FROM the Melbourne Premier Yearling sales at the end of February to last Saturday’s Newmarket Handicap meeting at Flemington, South Africans were making headlines in Australia’s racing and sporting capital, Melbourne, writes STEVE MORAN.
There is little doubt that Inglis would not have achieved a rise in gross and average again if it was not for the presence of trainers and agents from South Africa, while ex-pat jockey Glyn Schofield celebrated arguably the most significant win of his career aboard Hay List in the $1-million Newmarket Handicap. The Inglis sale in Melbourne recorded a third-straight rise in the average price following the 2008 global financial crisis, which no other major yearling auction has managed.
The 440 lots made Aus$31.9 million, which was a slight jump on the $30.7 million spent on 11 fewer yearlings last year. The median price of $60,000 was up 4.34%, which was also an increase for the third-straight year. Inglis was well pleased with the results in times that are still less than economically buoyant, and delighted with the support from many South Africans who have been actively courted in recent years. I’d be surprised if they won’t pick up your travel tab if you fancy coming next year!
Significantly, it was not just the 29 yearlings sold for $2.57 million to South Africa. The top end was stimulated as the 29 were bought at an average price of $88,655 – 23.75% above the select sale average. “I was concerned how the exchange rates might affect the South Africans but they were significant buyers and were under bidders on several of the high-priced lots, so it was very pleasing,’’ said Inglis director Peter Heagney.
Mike de Kock has relished training a previous Melbourne graduate, Igugu, but this was his first visit to the Melbourne Sales and he was active along with Jehan Malherbe (Form Bloodstock), Igugu’s purchaser Mick Goss (Livestock Traders – Summerhill), Andy Williams (World Wide Bloodstock), Markus Jooste’s Mayfair Speculators and Paul Guy, Heritage Bloodstock. “It was a great experience,’’ De Kock said. “Inglis are a very professional outfit. You won’t find a better-run sale than this one. Things just haven’t worked out time-wise for me to get here in the past but it’s always been in the diary, especially after Igugu was picked up quite cheaply.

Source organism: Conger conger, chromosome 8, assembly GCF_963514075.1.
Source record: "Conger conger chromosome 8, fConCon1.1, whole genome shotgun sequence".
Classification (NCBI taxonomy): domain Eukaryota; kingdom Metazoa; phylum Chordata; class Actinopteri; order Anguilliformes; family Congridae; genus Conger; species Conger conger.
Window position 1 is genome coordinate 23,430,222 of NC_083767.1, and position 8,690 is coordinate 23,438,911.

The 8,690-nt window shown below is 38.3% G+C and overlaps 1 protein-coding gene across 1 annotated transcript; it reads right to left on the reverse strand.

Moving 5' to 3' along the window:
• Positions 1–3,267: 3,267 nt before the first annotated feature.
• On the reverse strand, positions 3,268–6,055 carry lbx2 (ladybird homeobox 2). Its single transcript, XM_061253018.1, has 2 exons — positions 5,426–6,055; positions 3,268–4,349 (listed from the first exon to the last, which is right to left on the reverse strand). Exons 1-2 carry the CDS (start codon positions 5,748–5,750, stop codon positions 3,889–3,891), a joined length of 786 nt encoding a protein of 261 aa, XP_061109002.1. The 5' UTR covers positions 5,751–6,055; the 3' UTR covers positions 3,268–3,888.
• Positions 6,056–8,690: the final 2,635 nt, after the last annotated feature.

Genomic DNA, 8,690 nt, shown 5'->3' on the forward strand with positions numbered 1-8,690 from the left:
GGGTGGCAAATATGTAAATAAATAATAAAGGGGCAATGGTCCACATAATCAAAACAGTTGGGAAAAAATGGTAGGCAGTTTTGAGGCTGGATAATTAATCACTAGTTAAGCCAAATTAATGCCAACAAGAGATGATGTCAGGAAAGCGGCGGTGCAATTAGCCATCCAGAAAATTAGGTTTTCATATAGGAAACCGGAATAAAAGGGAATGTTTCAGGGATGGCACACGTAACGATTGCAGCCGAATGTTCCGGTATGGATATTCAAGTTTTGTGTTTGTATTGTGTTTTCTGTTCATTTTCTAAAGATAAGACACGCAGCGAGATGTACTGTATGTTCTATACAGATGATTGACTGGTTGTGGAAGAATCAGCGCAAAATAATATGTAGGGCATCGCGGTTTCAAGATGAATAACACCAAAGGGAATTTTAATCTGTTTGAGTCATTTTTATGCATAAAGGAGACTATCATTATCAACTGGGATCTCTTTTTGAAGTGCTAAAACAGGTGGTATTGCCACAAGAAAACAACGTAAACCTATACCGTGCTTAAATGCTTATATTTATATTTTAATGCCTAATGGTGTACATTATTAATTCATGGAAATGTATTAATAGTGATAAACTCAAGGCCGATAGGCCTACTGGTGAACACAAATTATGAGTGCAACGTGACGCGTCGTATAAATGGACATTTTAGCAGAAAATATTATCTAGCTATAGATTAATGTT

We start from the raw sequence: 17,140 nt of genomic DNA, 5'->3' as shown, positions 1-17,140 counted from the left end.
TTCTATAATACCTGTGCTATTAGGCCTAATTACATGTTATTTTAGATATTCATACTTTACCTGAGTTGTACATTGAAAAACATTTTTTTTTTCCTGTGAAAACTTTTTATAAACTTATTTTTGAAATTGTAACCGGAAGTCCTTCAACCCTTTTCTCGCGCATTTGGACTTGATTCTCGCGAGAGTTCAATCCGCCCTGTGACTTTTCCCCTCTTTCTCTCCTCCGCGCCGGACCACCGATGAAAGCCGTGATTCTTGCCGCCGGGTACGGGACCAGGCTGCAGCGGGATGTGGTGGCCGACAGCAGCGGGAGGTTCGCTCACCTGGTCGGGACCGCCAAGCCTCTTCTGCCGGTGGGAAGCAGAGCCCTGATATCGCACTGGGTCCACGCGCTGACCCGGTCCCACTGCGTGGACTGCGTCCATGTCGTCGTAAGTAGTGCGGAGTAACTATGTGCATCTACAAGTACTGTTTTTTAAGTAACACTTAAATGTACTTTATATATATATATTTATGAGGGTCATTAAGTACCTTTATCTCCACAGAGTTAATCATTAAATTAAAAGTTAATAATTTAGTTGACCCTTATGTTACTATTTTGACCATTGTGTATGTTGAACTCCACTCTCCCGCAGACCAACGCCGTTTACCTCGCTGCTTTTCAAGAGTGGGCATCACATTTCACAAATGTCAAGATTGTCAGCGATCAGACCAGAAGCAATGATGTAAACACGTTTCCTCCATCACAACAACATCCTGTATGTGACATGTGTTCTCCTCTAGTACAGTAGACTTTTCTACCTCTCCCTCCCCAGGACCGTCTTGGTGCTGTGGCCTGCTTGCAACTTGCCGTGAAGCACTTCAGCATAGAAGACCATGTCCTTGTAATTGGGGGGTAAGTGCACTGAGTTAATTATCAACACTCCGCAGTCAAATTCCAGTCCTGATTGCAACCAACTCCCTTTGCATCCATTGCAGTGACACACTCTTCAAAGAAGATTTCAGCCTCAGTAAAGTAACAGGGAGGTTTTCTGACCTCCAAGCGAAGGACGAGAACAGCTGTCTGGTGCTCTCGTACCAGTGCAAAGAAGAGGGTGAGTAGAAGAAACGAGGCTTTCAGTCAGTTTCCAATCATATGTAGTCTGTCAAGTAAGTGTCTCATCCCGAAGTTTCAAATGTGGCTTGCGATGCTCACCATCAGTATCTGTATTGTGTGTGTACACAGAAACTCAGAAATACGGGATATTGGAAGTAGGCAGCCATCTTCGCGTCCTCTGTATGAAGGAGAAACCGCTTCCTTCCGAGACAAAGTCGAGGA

“You could say now that the South African racing team is full of Aussies, a bit like the England cricket team being full of South Africans. We’ve had plenty of success with Australian-breds. You can buy a decent horse in Melbourne and they’re not going for ridiculous prices.’’ De Kock’s previous visit to Melbourne was with Greys Inn, who failed in the Cox Plate and Melbourne Cup of 2005. “I’m keen to come back again with the right horse. Obviously we need the quarantine protocols to open up, which would allow me to do that and allow a horse like Igugu to strut the world stage. The restrictions on us are based on paranoia. African horse sickness is not a contagious disease and we take every measure to see it doesn’t happen,’’ he said. – from The Citizen’s Racing Express.